A series of free roundtable events convened by the University of Oxford and the National Trust.
This event will explore the ways in which writers, artists and musicians have both responded to and created conceptions of ‘place’ throughout history, considering the role of taste, nostalgia and imaginary spaces in our understanding of landscape today. The event will be followed by a drinks reception.
Booking: Free and open to all. Booking essential: Book now via Eventbrite.
The National Trust cares for 248,000 hectares of open space across England, Wales and Northern Ireland; landscapes which hold the voices and heritage of millions of people and track the dramatic social changes that occurred across our nations' past. In the year when Manchester will remember the 200th anniversary of the Peterloo massacre, the National Trust’s 2019 People’s Landscapes programme will draw out the stories of the places where people joined to challenge the social order and where they demonstrated the power of a group of people standing together in a shared place. Throughout this year the National Trust is asking people to look again, to see beyond the green and pleasant land, and to find the radical histories that lie, often hidden, beneath their feet.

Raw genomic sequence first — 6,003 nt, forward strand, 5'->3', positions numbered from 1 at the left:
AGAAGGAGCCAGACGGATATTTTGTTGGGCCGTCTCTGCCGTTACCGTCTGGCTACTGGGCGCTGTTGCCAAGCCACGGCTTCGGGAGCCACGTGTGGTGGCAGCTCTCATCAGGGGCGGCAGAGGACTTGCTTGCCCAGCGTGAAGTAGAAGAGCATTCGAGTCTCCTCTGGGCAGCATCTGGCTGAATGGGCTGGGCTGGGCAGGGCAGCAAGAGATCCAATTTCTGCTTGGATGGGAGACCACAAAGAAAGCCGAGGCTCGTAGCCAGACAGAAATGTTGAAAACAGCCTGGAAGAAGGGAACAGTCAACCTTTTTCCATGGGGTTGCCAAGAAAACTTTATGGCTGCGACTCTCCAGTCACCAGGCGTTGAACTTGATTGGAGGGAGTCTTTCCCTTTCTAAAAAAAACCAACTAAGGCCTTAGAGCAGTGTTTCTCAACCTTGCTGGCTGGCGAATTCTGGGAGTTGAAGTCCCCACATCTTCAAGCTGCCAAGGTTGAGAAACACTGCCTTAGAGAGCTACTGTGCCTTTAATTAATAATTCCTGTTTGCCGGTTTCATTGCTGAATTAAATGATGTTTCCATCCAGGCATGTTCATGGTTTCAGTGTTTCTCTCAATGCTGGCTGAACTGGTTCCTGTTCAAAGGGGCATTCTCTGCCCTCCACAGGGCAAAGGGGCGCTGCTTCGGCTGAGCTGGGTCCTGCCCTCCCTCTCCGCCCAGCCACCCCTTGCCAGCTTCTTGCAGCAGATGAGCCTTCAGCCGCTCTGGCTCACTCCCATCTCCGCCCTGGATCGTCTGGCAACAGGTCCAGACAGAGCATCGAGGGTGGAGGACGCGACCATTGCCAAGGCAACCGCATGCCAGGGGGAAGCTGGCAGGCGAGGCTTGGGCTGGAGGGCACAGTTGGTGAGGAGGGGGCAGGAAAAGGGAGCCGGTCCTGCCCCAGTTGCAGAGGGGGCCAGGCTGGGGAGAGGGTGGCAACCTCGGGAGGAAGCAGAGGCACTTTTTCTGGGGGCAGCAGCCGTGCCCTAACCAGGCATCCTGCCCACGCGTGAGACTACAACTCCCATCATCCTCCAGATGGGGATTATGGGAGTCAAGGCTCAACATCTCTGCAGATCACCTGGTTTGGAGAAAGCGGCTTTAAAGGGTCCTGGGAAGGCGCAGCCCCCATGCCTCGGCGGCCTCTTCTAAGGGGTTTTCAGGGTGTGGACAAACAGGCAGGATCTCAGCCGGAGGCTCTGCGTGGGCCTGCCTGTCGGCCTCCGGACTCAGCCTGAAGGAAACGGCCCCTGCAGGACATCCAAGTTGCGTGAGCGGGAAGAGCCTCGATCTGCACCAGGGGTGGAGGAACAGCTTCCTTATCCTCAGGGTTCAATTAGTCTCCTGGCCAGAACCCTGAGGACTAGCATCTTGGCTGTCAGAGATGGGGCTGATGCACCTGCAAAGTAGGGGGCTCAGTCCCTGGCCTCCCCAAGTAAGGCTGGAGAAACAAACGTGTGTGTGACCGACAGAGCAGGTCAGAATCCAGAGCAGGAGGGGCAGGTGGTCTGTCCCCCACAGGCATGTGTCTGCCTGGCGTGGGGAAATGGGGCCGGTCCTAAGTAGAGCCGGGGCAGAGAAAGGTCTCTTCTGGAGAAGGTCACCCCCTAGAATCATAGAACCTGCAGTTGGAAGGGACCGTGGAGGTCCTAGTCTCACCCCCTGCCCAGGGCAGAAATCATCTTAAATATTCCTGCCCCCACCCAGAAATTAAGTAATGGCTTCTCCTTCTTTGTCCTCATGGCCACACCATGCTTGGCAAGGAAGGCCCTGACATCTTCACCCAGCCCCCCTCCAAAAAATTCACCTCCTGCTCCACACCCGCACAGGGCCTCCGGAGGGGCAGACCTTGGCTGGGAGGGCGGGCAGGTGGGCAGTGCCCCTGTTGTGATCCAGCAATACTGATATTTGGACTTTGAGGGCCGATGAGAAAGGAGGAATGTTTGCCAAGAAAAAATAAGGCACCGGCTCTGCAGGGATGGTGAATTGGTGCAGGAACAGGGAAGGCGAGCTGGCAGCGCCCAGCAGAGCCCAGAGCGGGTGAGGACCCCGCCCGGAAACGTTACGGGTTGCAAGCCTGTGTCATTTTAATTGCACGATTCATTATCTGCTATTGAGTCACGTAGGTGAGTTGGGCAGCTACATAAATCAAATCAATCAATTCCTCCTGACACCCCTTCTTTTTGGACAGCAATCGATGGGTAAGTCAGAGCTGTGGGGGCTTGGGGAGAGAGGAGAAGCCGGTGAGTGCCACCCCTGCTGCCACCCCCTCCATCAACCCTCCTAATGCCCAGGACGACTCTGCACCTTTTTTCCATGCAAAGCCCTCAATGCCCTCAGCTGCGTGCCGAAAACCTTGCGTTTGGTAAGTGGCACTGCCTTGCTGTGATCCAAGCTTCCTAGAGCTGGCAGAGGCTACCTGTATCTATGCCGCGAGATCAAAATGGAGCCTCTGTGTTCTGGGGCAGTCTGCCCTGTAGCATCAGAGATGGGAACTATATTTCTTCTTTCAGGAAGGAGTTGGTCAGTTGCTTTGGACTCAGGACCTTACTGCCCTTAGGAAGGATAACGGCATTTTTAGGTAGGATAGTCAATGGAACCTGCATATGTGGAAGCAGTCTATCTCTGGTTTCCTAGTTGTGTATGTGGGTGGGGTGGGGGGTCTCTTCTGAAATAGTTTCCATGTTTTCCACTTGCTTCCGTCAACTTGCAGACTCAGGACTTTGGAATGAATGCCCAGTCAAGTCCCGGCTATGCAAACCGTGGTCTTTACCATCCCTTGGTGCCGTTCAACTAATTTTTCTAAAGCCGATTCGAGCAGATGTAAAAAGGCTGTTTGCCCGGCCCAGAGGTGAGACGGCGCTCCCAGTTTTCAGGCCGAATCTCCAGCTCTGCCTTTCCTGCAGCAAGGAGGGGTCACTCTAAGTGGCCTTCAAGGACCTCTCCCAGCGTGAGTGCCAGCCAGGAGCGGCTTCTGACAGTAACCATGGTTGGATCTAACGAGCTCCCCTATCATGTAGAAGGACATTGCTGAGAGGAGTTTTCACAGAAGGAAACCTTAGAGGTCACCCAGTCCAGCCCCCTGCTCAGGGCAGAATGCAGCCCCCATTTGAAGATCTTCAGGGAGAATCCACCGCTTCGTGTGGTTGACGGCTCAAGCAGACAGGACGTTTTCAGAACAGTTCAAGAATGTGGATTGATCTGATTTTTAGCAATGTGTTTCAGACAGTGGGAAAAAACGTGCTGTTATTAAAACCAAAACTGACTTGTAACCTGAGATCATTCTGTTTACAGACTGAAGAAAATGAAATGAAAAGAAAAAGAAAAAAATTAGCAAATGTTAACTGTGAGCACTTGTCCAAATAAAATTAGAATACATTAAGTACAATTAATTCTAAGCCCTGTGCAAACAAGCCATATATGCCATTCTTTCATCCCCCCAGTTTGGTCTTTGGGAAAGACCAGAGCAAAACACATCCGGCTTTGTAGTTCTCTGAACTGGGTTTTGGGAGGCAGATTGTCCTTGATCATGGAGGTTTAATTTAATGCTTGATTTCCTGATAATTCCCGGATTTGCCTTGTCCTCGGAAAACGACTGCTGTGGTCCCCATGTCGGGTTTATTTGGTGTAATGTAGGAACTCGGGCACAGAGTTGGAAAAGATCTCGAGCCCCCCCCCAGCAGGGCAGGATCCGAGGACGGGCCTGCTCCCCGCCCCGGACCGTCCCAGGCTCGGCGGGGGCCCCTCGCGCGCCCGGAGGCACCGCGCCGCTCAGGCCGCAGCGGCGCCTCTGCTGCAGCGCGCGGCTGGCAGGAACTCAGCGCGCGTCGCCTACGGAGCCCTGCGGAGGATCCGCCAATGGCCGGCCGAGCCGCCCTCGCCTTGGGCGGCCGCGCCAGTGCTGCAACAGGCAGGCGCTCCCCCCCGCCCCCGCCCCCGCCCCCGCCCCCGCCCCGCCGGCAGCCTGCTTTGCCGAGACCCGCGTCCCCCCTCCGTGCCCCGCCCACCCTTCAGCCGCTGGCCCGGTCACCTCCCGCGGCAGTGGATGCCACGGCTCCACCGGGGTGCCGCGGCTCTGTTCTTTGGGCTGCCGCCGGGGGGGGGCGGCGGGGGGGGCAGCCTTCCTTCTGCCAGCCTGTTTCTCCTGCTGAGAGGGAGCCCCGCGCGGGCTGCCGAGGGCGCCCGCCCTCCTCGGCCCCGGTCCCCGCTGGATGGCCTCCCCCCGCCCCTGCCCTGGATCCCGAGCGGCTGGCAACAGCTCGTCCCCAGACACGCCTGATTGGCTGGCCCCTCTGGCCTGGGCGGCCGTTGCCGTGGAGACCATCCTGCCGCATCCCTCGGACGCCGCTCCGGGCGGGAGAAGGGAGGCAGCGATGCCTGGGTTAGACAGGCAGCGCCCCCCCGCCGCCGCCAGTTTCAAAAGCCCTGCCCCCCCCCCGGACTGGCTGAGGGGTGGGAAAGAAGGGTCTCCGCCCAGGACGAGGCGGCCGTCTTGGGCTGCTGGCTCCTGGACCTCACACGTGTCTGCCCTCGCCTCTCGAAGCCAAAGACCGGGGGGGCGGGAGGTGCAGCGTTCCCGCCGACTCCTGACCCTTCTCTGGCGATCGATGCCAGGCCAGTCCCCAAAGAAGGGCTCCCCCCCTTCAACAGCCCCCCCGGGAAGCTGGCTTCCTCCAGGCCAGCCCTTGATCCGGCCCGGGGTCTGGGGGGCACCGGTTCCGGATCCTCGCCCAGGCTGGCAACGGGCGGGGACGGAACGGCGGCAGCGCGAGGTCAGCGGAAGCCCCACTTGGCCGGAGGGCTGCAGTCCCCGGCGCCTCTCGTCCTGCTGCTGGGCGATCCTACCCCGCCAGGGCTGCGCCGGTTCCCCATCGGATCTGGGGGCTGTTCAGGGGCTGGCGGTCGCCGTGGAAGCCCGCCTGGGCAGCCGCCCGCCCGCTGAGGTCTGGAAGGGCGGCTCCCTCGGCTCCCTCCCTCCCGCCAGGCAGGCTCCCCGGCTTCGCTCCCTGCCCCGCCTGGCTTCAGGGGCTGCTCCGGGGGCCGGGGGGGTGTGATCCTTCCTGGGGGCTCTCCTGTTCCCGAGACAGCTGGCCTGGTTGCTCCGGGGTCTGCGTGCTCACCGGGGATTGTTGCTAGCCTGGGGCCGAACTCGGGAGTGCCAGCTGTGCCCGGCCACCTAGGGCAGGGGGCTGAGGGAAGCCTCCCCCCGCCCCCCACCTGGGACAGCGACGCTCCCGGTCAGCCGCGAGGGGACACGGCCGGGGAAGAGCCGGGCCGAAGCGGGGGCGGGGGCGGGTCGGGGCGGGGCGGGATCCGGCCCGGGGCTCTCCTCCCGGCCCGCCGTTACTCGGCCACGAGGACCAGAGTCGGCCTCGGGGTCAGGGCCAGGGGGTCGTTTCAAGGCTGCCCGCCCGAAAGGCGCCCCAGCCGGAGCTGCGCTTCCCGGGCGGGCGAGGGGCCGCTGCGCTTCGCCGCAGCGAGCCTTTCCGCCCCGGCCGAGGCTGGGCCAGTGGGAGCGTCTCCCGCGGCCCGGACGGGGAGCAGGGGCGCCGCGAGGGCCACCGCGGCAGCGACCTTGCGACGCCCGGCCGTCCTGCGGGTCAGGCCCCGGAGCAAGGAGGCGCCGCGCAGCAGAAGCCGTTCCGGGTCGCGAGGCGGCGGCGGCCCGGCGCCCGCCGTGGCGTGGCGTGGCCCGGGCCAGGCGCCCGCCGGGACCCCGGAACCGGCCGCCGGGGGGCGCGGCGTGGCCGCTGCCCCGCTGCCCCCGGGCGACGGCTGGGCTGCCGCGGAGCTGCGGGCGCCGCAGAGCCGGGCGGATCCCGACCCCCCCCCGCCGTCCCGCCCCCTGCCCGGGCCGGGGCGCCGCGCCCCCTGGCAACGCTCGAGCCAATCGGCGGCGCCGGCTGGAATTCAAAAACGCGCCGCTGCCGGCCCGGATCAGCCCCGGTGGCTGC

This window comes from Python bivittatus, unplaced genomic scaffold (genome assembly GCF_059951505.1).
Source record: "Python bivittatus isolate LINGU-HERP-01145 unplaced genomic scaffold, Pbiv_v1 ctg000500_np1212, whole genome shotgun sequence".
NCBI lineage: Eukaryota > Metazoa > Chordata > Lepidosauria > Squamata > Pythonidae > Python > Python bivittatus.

Joining this national conversation, the ‘People’s Landscapes: Beyond the Green & Pleasant Land’ events will bring together experts and commentators from a range of institutions, professions and academic disciplines to explore people’s engagement with and impact upon land and landscape in the past, present and future.
2nd May: Contested Landscapes – book now
16th May: Creative Landscapes – book now
30th May: Living in Landscapes – book now
13th June: Future Landscapes – book now
The series is convened by the University of Oxford’s National Trust Partnership, a flagship collaboration which seeks to facilitate new research, knowledge exchange and public engagement with the charity’s places, properties and historic collections. Based at Oxford University, the partnership works will colleagues across a range of disciplines at both institutions. Find out more here.
Main image: Kinder Scout, Derbyshire © National Trust Images/Andrew Butler
Environmental Humanities, TORCH Programmes